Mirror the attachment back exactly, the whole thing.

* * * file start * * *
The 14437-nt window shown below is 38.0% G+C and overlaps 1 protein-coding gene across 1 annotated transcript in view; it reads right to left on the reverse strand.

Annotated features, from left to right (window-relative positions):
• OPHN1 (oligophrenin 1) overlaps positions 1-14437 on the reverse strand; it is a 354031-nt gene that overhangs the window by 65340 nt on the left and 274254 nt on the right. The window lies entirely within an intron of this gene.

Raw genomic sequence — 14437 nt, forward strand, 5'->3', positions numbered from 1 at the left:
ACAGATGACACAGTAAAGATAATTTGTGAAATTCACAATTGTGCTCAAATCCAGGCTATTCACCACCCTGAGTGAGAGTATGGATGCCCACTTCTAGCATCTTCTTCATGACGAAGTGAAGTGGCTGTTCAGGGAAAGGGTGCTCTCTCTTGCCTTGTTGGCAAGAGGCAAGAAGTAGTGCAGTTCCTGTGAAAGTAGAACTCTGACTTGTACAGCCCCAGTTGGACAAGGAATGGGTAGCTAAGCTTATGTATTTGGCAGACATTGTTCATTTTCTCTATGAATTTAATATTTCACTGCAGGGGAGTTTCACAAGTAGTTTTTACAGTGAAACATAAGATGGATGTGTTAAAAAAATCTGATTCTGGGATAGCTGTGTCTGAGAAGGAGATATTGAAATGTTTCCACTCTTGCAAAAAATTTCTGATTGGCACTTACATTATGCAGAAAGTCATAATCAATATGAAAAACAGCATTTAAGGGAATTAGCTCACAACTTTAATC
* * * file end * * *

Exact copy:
The 14437-nt window shown below is 38.0% G+C and overlaps 1 protein-coding gene across 1 annotated transcript in view; it reads right to left on the reverse strand.

Annotated features, from left to right (window-relative positions):
• OPHN1 (oligophrenin 1) overlaps positions 1-14437 on the reverse strand; it is a 354031-nt gene that overhangs the window by 65340 nt on the left and 274254 nt on the right. The window lies entirely within an intron of this gene.

Raw genomic sequence — 14437 nt, forward strand, 5'->3', positions numbered from 1 at the left:
ACAGATGACACAGTAAAGATAATTTGTGAAATTCACAATTGTGCTCAAATCCAGGCTATTCACCACCCTGAGTGAGAGTATGGATGCCCACTTCTAGCATCTTCTTCATGACGAAGTGAAGTGGCTGTTCAGGGAAAGGGTGCTCTCTCTTGCCTTGTTGGCAAGAGGCAAGAAGTAGTGCAGTTCCTGTGAAAGTAGAACTCTGACTTGTACAGCCCCAGTTGGACAAGGAATGGGTAGCTAAGCTTATGTATTTGGCAGACATTGTTCATTTTCTCTATGAATTTAATATTTCACTGCAGGGGAGTTTCACAAGTAGTTTTTACAGTGAAACATAAGATGGATGTGTTAAAAAAATCTGATTCTGGGATAGCTGTGTCTGAGAAGGAGATATTGAAATGTTTCCACTCTTGCAAAAAATTTCTGATTGGCACTTACATTATGCAGAAAGTCATAATCAATATGAAAAACAGCATTTAAGGGAATTAGCTCACAACTTTAATC